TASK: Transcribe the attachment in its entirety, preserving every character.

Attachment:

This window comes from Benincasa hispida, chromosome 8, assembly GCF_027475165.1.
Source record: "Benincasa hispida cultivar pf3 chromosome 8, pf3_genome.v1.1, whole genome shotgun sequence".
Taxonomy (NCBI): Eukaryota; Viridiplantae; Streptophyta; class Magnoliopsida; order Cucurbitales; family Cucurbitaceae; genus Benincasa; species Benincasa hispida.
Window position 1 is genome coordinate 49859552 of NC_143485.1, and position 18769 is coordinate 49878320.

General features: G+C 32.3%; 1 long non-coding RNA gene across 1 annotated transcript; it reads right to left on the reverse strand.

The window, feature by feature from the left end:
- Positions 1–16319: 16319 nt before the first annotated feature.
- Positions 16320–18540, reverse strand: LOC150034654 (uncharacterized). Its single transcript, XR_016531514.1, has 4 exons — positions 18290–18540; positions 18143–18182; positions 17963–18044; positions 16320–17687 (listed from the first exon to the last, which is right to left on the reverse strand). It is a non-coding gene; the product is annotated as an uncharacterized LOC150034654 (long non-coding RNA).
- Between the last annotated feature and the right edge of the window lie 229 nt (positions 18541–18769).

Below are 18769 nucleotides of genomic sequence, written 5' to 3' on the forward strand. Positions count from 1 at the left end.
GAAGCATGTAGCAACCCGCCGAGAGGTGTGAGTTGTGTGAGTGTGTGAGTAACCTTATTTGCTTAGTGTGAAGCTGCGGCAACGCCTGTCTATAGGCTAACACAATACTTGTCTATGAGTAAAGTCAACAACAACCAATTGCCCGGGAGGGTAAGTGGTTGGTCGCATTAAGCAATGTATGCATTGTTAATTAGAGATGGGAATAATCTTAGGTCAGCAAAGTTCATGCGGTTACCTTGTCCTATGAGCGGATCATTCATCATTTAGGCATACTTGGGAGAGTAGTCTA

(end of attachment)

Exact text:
This window comes from Benincasa hispida, chromosome 8, assembly GCF_027475165.1.
Source record: "Benincasa hispida cultivar pf3 chromosome 8, pf3_genome.v1.1, whole genome shotgun sequence".
Taxonomy (NCBI): Eukaryota; Viridiplantae; Streptophyta; class Magnoliopsida; order Cucurbitales; family Cucurbitaceae; genus Benincasa; species Benincasa hispida.
Window position 1 is genome coordinate 49859552 of NC_143485.1, and position 18769 is coordinate 49878320.

General features: G+C 32.3%; 1 long non-coding RNA gene across 1 annotated transcript; it reads right to left on the reverse strand.

The window, feature by feature from the left end:
- Positions 1–16319: 16319 nt before the first annotated feature.
- Positions 16320–18540, reverse strand: LOC150034654 (uncharacterized). Its single transcript, XR_016531514.1, has 4 exons — positions 18290–18540; positions 18143–18182; positions 17963–18044; positions 16320–17687 (listed from the first exon to the last, which is right to left on the reverse strand). It is a non-coding gene; the product is annotated as an uncharacterized LOC150034654 (long non-coding RNA).
- Between the last annotated feature and the right edge of the window lie 229 nt (positions 18541–18769).

Below are 18769 nucleotides of genomic sequence, written 5' to 3' on the forward strand. Positions count from 1 at the left end.
GAAGCATGTAGCAACCCGCCGAGAGGTGTGAGTTGTGTGAGTGTGTGAGTAACCTTATTTGCTTAGTGTGAAGCTGCGGCAACGCCTGTCTATAGGCTAACACAATACTTGTCTATGAGTAAAGTCAACAACAACCAATTGCCCGGGAGGGTAAGTGGTTGGTCGCATTAAGCAATGTATGCATTGTTAATTAGAGATGGGAATAATCTTAGGTCAGCAAAGTTCATGCGGTTACCTTGTCCTATGAGCGGATCATTCATCATTTAGGCATACTTGGGAGAGTAGTCTA